Now, as you pay attention to your current physical, mental and emotional state of mind, think hard and fast about how you need to figure out how to fix this problem or how desperately you need an addictive fix of some kind to deal with the pain of these stressful thoughts, emotions and sensations.
How likely do you think you will be to take effective action which will result in a favorable outcome from this place?
Now activate your imagination and switch to curiosity. What else is possible?
What if I play with the idea that I chose this challenge --like if it showed up as an obstacle in a game I had designed or a plot twist in an adventure story I had written?
Or what if I imagine I was planning what I most needed for my evolution before I came into this life and decided this experience would be perfect --what valuable lessons could I learn from it?
IF I had on some level, chosen this, what unexpected gifts (even if even if small or slightly silly) could possibly come of this?
Let your imagination run wild and and ask more "what if " and "I wonder" questions involving best case scenarios and at least somewhat plausible, happy repercussions.
Once again, assess how you feel physically mentally and emotionally as you ask these questions and contemplate what your imagination offers in response.
You are likely to feel more relaxed, breathe easier and maybe even smile a little. Both curiosity and smiling will release dopamine, endorphins and serotonin to help deactivate your fight or flight survival conditioning and also help with discovering unexpected solutions.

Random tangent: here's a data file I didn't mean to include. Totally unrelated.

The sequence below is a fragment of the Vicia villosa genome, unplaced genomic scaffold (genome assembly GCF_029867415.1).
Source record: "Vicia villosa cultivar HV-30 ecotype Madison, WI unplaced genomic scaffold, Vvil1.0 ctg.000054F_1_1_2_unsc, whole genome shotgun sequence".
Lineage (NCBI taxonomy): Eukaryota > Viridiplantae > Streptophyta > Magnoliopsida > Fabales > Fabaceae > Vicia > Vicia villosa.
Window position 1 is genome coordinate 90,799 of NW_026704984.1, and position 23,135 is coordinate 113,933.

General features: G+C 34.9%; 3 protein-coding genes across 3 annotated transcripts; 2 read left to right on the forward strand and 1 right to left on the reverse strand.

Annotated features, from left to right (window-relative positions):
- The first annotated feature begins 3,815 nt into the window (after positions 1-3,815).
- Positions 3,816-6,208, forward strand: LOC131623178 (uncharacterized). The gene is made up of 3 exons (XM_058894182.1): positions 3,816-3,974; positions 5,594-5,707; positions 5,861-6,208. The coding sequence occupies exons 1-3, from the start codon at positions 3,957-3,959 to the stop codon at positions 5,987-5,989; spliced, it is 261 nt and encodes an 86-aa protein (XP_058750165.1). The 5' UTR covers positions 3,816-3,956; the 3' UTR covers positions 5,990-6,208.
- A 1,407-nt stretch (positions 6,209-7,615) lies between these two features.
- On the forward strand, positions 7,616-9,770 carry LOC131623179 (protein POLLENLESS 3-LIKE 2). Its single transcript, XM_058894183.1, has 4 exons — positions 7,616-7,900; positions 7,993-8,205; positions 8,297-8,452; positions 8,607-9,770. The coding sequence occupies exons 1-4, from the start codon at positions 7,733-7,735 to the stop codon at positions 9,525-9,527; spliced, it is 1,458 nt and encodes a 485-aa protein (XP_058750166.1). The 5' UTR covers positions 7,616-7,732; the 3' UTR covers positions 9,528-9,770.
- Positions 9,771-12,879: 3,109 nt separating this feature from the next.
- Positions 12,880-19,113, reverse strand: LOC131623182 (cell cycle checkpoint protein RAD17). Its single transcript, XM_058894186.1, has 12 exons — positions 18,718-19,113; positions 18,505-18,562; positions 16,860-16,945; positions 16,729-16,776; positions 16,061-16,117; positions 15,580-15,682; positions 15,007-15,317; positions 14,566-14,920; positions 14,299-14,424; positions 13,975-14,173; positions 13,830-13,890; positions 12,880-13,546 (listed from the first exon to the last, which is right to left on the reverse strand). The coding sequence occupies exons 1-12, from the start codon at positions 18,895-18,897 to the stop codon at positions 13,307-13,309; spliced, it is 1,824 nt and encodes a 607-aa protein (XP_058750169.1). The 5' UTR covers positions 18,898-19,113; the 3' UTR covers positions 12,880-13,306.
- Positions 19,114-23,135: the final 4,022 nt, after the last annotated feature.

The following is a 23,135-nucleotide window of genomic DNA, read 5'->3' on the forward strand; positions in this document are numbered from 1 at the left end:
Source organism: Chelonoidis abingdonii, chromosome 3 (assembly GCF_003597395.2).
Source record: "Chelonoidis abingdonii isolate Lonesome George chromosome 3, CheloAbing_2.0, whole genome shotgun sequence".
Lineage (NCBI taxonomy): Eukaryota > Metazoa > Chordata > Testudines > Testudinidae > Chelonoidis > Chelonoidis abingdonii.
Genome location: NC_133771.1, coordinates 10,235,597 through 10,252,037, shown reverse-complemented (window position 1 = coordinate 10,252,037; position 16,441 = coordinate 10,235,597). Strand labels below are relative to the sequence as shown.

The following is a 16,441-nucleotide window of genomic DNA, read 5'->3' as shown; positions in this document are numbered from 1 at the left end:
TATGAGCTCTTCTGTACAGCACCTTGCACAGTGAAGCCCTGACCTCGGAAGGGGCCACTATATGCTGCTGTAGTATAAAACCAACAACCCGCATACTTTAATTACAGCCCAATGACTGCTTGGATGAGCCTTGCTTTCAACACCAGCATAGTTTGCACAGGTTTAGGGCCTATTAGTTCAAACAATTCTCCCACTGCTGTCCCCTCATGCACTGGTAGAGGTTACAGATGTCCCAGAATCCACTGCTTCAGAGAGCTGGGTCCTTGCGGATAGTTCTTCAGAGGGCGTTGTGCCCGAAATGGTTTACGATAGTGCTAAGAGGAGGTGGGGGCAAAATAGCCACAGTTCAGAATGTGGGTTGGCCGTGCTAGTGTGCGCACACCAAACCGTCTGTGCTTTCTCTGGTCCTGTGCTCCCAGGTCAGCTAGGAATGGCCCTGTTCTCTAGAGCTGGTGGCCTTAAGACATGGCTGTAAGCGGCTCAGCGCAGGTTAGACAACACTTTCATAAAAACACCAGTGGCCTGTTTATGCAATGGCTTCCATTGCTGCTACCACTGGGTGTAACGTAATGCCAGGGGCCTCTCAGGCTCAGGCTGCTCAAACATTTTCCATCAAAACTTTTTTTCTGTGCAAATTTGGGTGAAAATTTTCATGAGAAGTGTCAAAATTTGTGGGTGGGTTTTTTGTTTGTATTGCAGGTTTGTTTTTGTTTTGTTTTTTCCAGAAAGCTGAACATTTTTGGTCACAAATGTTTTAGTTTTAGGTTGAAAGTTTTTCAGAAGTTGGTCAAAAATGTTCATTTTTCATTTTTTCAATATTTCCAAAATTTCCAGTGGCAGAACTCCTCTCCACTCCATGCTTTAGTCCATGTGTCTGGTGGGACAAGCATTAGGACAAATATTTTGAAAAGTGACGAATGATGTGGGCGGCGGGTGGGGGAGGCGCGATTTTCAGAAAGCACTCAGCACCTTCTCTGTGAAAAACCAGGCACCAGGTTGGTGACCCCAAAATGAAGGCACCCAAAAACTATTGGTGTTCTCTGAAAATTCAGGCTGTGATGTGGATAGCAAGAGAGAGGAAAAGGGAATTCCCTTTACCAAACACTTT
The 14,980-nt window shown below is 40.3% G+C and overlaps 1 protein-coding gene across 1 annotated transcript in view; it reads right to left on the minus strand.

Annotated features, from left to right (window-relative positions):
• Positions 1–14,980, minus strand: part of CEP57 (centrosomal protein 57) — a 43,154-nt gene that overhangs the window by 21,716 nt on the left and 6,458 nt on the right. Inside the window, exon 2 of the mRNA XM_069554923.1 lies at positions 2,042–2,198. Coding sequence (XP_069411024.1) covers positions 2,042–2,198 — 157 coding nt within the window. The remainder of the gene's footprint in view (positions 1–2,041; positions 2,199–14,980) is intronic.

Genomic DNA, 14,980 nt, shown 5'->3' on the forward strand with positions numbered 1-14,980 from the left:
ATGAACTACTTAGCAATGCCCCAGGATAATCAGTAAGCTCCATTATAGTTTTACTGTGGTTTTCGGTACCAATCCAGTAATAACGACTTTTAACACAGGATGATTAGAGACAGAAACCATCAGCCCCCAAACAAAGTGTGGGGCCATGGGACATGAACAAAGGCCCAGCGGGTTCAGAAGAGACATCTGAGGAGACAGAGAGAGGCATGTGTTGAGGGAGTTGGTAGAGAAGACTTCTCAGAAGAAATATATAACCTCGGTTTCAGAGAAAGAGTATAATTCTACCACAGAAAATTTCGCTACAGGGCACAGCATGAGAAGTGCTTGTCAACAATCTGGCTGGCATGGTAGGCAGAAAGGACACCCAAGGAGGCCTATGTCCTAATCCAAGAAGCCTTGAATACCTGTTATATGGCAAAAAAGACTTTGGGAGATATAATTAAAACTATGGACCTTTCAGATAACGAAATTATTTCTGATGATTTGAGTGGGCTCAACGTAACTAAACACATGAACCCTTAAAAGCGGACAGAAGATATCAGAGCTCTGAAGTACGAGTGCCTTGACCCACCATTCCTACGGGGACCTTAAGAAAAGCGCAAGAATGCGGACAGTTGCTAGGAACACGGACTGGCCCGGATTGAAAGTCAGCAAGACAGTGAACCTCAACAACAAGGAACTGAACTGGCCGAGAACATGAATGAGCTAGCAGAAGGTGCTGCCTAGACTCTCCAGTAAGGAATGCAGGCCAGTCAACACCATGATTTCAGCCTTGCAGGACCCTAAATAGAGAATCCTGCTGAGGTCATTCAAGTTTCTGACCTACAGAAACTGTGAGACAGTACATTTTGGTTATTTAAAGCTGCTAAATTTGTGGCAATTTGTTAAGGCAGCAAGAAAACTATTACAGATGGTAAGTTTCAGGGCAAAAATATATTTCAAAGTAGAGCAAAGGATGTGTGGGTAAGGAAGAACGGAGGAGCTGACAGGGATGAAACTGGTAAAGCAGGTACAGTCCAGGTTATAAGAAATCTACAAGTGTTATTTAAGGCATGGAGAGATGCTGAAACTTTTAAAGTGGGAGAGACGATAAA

Research (from numerous studies) shows that when we focus on a happier or more successful outcome, it is far more likely to happen. Just a simple reframe of how we perceive stress, for instance, changes the physiological effects on the body and performance.
Plus when we feel like we have some kind of agency (even if only imagined) it gives us a sense of sovereignty. And this level of confidence helps with moving forward.
AND we just make better (and more "responsible"!) choices when we feel better.
I wish I could tell you that knowing all of this will help you navigate your "perfect storms" in life, with total grace and ease.
That has not been the case for me. 🙃Although I am way more functional (not mired in suicidal depression or frozen in anxiety, numbing with alcohol, cigarettes and drugs) and kinder to myself, I still resort to addictive fixes (junk food, novels and DVDs) when it feels like too much.
I still struggle with embracing the mystery as I ask questions while trying not to demand immediate definitive answers. Part of me still believes I am entitled to certain outcomes if I follow what I think are the "correct "steps that a "good girl" "should" take.
And yet, despite my imperfect results (it is so humbling to be human!), being willing to show up, ask different questions, try new behaviors in the middle of all that mess gets easier for me each time I practice, and I AM becoming more graceful in my responses to stress. Given my history, I am pretty sure that if I can do this; you can too!
Stressful times tend to be messy times. It's not comfortable to peel off layers of old conditioned behaviors. But it is way better than keeping all those layers!
Shedding another layer, having an opportunity to practice what I have been learning, a renewed layer of gratitude and joy for my life, learning how to receive more gracefully, and feeling bathed in love and support from friends family and community, and cool insights are just a few of the gifts I got from my most recent catastrophe. So whether or not I actually chose it on some level, it was beneficial for me in many ways.
This Eucalyptus I encountered last week (photo by 7 year old boy --5 year old hidden in the tree --have I mentioned how much I love my job?!) peeled off swaths of outer bark and was beautiful to behold.
* although I am not completely ruling out this possibility. There are many fascinating philosophical theories. I do not have the definitive answers on how the universe works, so I keep an open mind.